Nuclear reactors can work just fine with other coolants, and really high efficiency nuclear reactors here on Earth are designed to use Helium in the primary coolant loop in order to support running the core at a much higher temperature than water cooled reactors generally run at. Other work arounds have included using Sodium (very dangerous because Sodium will ignite in the presence of water, so a leak could become a flaming radioactive nightmare) and metals like lead (the opposite problem has occurred, apparently some Soviet era submarines using high powered, lead cooled reactors have been decommissioned because the operating temperature was allowed to drop too much, resulting in the coolant solidifying in the primary loop).
The biggest reason to avoid "steam" powered generators isn't technical, but rather the laws of physics. Steam generators are considered to be "Rankin" cycle machines, and like most heat engines have a pretty hard upper limit to the amount of energy that can be extracted, known as Carnot's theorem (thermodynamics)
Carnot's theorem states:
All heat engines between two heat reservoirs are less efficient than a Carnot heat engine operating between the same reservoirs.
Every Carnot heat engine between a pair of heat reservoirs is equally efficient, regardless of the working substance employed or the operation details.
The formula for this maximum efficiency is:
efficiency = 1 − TL/TH
where TC is the absolute temperature of the cold reservoir, TH is the absolute temperature of the hot reservoir, and the efficiency is the ratio of the work done by the engine to the heat drawn out of the hot reservoir.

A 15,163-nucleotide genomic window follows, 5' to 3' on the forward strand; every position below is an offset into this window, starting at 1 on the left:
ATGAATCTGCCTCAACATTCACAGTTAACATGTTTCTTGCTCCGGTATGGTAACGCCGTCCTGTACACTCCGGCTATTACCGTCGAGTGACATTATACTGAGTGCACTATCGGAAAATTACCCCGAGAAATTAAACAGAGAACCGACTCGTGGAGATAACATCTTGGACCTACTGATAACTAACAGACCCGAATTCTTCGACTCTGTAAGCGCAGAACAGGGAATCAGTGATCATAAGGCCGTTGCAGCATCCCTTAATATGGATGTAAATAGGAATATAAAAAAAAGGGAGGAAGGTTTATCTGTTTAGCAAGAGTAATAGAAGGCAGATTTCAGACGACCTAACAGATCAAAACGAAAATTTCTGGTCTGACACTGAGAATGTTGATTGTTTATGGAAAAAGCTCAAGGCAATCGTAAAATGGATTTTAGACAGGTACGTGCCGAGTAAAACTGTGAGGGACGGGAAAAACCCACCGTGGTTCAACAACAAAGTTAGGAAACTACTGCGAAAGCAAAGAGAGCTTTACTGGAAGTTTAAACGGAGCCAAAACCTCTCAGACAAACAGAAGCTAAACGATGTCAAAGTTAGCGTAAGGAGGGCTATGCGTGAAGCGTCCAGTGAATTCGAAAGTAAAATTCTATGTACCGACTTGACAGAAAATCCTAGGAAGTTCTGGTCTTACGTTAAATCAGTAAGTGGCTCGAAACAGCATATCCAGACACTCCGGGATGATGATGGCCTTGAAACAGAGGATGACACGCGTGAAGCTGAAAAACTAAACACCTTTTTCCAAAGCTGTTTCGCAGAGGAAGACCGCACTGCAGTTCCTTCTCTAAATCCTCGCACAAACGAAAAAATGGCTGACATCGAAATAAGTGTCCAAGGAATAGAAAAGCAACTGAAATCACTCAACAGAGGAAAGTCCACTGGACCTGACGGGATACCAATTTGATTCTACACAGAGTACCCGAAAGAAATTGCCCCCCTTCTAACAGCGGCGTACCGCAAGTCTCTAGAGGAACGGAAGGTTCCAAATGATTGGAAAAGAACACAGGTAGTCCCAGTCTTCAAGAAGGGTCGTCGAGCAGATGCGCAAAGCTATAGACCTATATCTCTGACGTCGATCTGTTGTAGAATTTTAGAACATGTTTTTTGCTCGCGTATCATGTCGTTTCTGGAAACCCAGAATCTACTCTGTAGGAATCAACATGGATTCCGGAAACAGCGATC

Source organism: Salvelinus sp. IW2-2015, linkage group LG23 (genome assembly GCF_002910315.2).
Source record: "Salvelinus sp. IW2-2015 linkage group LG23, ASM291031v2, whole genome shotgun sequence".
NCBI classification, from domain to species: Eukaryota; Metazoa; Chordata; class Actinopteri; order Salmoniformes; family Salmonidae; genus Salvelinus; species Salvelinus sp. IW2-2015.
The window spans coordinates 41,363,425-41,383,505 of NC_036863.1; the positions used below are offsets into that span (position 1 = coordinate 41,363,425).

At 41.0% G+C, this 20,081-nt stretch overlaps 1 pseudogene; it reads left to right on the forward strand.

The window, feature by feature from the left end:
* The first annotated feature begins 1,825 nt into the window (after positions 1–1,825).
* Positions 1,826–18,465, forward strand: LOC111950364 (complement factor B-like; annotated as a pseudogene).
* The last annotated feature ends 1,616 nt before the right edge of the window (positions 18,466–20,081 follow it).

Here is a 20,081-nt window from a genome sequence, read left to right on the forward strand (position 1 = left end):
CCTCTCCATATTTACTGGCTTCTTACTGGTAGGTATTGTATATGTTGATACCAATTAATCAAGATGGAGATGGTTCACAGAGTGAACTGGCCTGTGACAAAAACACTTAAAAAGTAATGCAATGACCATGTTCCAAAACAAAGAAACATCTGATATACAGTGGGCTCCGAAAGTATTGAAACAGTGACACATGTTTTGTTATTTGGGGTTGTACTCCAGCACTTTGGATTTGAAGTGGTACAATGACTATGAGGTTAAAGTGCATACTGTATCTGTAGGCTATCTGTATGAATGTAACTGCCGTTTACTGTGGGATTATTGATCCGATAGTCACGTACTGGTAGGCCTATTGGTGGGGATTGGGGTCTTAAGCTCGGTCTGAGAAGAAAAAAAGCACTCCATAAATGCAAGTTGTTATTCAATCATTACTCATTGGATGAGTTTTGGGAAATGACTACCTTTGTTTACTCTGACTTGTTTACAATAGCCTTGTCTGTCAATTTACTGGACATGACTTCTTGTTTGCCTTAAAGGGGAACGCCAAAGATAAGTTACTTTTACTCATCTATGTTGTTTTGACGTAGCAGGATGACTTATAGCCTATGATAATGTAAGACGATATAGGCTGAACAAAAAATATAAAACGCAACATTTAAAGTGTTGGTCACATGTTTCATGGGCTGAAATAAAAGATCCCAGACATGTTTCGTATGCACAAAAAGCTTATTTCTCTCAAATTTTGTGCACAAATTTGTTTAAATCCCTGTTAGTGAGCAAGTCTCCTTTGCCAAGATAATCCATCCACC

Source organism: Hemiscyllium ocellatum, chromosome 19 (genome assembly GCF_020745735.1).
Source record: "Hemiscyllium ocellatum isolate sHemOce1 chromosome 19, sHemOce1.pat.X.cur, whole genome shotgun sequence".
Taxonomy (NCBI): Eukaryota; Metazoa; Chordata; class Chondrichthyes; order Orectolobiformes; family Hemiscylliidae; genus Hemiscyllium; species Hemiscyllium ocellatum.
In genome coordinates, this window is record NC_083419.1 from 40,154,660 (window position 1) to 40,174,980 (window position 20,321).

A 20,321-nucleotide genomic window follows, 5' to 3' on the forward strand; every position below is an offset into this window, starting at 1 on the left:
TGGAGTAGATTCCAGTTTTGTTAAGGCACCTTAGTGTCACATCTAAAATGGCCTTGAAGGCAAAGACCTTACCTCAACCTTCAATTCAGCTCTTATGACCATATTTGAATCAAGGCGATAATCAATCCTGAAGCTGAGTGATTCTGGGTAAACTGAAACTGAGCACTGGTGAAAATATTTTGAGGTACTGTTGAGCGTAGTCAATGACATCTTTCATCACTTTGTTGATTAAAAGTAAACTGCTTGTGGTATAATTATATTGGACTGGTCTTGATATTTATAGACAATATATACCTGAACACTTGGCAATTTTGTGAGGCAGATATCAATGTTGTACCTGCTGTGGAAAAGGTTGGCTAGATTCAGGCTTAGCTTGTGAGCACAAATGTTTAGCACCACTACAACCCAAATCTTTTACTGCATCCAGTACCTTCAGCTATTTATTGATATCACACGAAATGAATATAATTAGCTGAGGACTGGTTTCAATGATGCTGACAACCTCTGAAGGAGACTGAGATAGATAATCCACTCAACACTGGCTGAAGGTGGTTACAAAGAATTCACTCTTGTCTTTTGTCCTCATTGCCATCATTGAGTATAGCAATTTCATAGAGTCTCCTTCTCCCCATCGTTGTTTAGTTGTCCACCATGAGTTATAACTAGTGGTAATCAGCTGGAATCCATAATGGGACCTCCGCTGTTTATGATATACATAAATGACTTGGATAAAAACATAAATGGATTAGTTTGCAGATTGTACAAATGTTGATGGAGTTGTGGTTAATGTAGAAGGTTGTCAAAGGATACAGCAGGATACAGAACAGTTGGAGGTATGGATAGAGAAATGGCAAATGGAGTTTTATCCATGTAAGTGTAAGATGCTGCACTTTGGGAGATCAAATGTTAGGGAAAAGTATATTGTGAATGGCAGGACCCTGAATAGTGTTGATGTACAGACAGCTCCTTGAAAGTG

For steam engines (which is what we are talking about), 33% is a high efficiency without reheat or other additional steps (combined cycle systems get much higher efficiency because they use the energy in the fuel several times, i.e. a gas turbine generator which uses the exhaust to heat the steam).
One thing which might work well in space is to use an MHD generator, where the heat of the reactor ionizes a coolant that is them passed through a magnetic field. MHD is not constrained by the Carnot limit. The ultimate expression of that is a "fission fragment" reactor, where the fissile material is introduced into a magnetic chamber in the form of fine dust. The resulting fissioning of the material is captured in the high energy movement of the fission particles (up to .03 c, but in practice usually .01 c due to internal collisions), making a high energy stream of charged particles to be tapped for electrical energy or to be used as a rocket engine. (See this as well)
MHD and fission fragment reactors also require less "plumbing" and usually smaller radiators for the amount of reactor power, which are all advantageous when designing a spaceship or space colony.